Phoenix Board of Rabbis launches Community Relations Council

Rabbi Jeremy Schneider has just begun his fifth year as rabbi of Temple Kol Ami, a Reform congregation in Scottsdale. He and his wife, Rachel, a teacher at Pardes Jewish Day School, have three children, Ezra, Micah and Naomi.

Rabbi Schneider has a long history in social justice advocacy. In 2008, he was one of six Americans selected for a US Dept. of State-sponsored interfaith study tour in Egypt and Syria. That same year his grassroots work in durable peace-building earned him the “Citizen Diplomat – Peace Award Quilt” from the National Peace Foundation.  He was the keynote speaker at the Islamic Society of North America Convention in 2010. In 2012 the Reform movement’s Religious Action Center in Washington, DC, chose him as a Brickner Fellow to be a more effective social justice advocate. In spring 2014, he completed a year-long Interfaith Fellowship Seminar designed to inform Arizona faith leaders to be advocates for sound public policy and social justice.

Now as president of the Greater Phoenix Board of Rabbis (his two-year term began in May), he is poised to share that expertise with his fellow rabbis in the Valley. We asked him about both the rabbinic board in general and about the board’s recent grant from the Jewish Community Foundation of Greater Phoenix to create the first Jewish Community Relations Council in the area in almost a decade.

The Jewish Community Foundation of Greater Phoenix 2015 discretionary grants included a $54,000 planning grant for the Board of Rabbis of Greater Phoenix to re-establish a Jewish Community Relations Council. This one-year planning grant will allow the board of rabbis to hire an employee to oversee development of a JCRC.

The Board of Rabbis

Q: How many rabbis from which movements are on the Greater Phoenix Board of Rabbis?

About 35. All are welcome although there is a separate Orthodox Rabbinical Council.

Q: What do you consider the board’s primary role?

The Board of Rabbis of Greater Phoenix is an organization serving the Phoenix metropolitan area. Its membership consists of rabbis who have joined together for professional and social interaction and support, religious and educational enrichment. The members are committed to the ideal of K’lal Yisrael, the unity of the Jewish community, in fulfilling the purposes and goals of Judaism in a way that is beneficial to all concerned.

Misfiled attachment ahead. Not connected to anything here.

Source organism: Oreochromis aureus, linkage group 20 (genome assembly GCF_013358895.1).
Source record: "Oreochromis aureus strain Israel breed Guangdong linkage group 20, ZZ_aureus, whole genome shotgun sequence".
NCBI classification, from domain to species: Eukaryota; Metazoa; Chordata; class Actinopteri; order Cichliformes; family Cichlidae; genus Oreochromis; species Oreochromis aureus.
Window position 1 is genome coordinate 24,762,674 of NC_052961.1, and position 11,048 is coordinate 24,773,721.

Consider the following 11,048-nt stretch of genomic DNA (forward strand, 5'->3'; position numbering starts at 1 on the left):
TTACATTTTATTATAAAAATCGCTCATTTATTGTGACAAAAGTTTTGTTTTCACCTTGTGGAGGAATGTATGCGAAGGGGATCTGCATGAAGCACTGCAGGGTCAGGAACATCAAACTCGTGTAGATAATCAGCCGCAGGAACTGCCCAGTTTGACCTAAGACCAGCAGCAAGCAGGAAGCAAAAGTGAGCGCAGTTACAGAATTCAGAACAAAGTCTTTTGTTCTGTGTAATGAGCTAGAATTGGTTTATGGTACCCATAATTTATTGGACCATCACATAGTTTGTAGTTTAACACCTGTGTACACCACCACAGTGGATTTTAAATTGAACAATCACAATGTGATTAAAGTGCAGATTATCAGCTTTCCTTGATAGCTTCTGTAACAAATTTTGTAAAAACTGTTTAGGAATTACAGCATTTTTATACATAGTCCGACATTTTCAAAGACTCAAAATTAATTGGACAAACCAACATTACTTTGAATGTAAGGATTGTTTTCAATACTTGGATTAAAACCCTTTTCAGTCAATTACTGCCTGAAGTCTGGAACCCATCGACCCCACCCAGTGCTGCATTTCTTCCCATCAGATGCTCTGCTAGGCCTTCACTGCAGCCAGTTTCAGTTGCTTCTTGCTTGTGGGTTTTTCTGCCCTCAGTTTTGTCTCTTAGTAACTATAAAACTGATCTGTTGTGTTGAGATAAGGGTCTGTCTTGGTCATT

Q: Are there any existing board programs of which you are especially proud or that you feel have a significant impact on the community?

Yes! Obviously this project with the JCRC.

Last year, we brought the Florence Melton School of Adult Jewish Learning to Phoenix/Valley. We were successful in bringing two adult classes to town and plan to launch two more cohorts this fall. We have a paid staff member and the Board of Rabbis oversees the program.

And two years ago, we started communal Tikkun Le’il Shavuot Night of Learning events that have brought hundreds of adult learners together.

Q: Does the board currently have any paid staff?

We employ a staff person to oversee the Melton program. We have been given a grant for the JCRC staff person as well.

JCRC

Q: Given your extensive background in interfaith relations and social justice, were you the driving force behind the Board of Rabbis grant application to re-establish a Jewish Community Relations Council?

No, Rabbi Bonnie Sharfman has been instrumental in the grant application.

Q: I understand the former JCRC was a program of the Jewish Federation, which is fairly common. Are you aware of any other JCRCs that are affiliated with a board of rabbis?

There are none to our knowledge. And we are also the first to ever run a Melton School as well.

Q: Will being a program of the Board of Rabbis provide any advantages or differences in the council?

Absolutely, and I would encourage you reaching out to Rabbi Sharfman on this one (see below), but the obvious advantage  is we are not a fundraising organization so we won’t be constrained by those considerations when we/JCRC determined what issues we would like to address and how we would like to address them.

Past President Rabbi Bonnie Sharfman:  It is important to remember that this is a one-year planning/capacity building grant.

The re-establishment of this very important council  will be more successful because of the backing of the BRGP. The community often looks to its rabbis for support, advice and direction and thus we have stepped forward to serve as convener or facilitator for this critically important community organization. Board of Rabbis sponsorship will provide the JCRC with the backing and legitimacy it deserves for it to thrive.

The BRGP is invested in serving as ‘convener’ or ‘facilitator’ for the community to mobilize on critical issues for Jewish life in Phoenix. This current request and project is a logical extension of our work based on current events and needs.  We are responding to what we have seen in our world, and our belief that our community is now ready to step up and get involved in learning, unifying, and advocating in this important way.

I was immediate past president at the time of the grant application and am now serving as secretary, in addition to being the rabbi of a 7-year-old synagogue community, Congregation Kehillah in North Scottsdale.

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